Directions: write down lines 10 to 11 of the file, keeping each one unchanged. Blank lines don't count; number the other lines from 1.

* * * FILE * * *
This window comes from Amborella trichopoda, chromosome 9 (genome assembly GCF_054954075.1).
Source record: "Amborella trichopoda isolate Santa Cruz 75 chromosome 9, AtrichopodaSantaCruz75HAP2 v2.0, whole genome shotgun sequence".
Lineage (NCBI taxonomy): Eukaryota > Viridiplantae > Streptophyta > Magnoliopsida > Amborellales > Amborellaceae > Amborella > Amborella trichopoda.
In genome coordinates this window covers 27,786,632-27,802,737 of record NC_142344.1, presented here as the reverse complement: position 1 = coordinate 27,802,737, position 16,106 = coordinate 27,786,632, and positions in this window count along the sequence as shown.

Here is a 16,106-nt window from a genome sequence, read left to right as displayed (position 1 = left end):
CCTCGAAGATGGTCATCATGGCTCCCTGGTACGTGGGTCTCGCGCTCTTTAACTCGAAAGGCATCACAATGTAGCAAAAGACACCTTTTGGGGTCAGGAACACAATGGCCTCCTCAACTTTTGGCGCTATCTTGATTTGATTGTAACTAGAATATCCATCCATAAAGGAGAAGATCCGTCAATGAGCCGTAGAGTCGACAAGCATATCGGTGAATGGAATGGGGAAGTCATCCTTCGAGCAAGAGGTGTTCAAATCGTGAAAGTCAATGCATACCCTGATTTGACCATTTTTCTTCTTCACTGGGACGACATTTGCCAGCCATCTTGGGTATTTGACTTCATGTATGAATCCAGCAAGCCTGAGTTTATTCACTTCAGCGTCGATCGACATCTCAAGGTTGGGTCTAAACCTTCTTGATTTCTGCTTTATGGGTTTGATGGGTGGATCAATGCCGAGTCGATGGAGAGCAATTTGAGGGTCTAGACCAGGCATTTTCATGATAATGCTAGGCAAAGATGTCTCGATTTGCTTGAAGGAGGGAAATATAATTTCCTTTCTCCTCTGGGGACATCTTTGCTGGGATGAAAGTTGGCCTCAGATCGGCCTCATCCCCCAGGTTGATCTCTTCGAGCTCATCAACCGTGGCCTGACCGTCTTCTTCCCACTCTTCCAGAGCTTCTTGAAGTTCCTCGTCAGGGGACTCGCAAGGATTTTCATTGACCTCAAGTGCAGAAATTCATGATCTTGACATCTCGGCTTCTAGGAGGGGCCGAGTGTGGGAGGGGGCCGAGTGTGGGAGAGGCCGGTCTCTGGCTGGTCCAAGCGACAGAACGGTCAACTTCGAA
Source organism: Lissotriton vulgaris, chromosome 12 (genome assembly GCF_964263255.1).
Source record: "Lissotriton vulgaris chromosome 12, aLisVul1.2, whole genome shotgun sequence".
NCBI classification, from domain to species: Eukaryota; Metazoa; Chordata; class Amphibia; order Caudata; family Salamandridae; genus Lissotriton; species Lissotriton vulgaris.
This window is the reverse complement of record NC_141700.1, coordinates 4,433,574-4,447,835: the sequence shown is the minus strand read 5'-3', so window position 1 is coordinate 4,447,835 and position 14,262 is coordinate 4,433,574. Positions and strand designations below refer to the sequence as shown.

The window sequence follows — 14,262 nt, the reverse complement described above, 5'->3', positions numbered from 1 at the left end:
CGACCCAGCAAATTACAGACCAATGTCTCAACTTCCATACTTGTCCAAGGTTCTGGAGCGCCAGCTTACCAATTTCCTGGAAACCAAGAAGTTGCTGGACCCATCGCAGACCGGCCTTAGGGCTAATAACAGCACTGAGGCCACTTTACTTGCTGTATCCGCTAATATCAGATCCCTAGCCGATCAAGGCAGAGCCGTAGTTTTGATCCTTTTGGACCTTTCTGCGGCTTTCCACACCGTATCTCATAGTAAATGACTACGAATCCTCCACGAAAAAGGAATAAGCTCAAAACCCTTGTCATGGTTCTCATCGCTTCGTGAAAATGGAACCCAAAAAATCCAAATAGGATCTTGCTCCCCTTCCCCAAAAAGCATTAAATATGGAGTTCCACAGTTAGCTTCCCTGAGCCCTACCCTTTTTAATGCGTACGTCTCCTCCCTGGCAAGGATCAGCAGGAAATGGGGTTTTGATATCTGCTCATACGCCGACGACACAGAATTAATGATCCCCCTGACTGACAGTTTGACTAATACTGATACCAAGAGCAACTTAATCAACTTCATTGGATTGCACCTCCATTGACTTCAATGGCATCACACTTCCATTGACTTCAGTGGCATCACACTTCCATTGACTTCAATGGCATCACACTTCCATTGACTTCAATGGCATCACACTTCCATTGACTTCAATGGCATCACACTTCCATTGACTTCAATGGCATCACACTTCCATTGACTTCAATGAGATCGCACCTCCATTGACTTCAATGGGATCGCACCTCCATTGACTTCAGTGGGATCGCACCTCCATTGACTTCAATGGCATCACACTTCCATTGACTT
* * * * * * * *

This window is the reverse complement of record NC_141700.1, coordinates 4,433,574-4,447,835: the sequence shown is the minus strand read 5'-3', so window position 1 is coordinate 4,447,835 and position 14,262 is coordinate 4,433,574. Positions and strand designations below refer to the sequence as shown.

The window sequence follows — 14,262 nt, the reverse complement described above, 5'->3', positions numbered from 1 at the left end: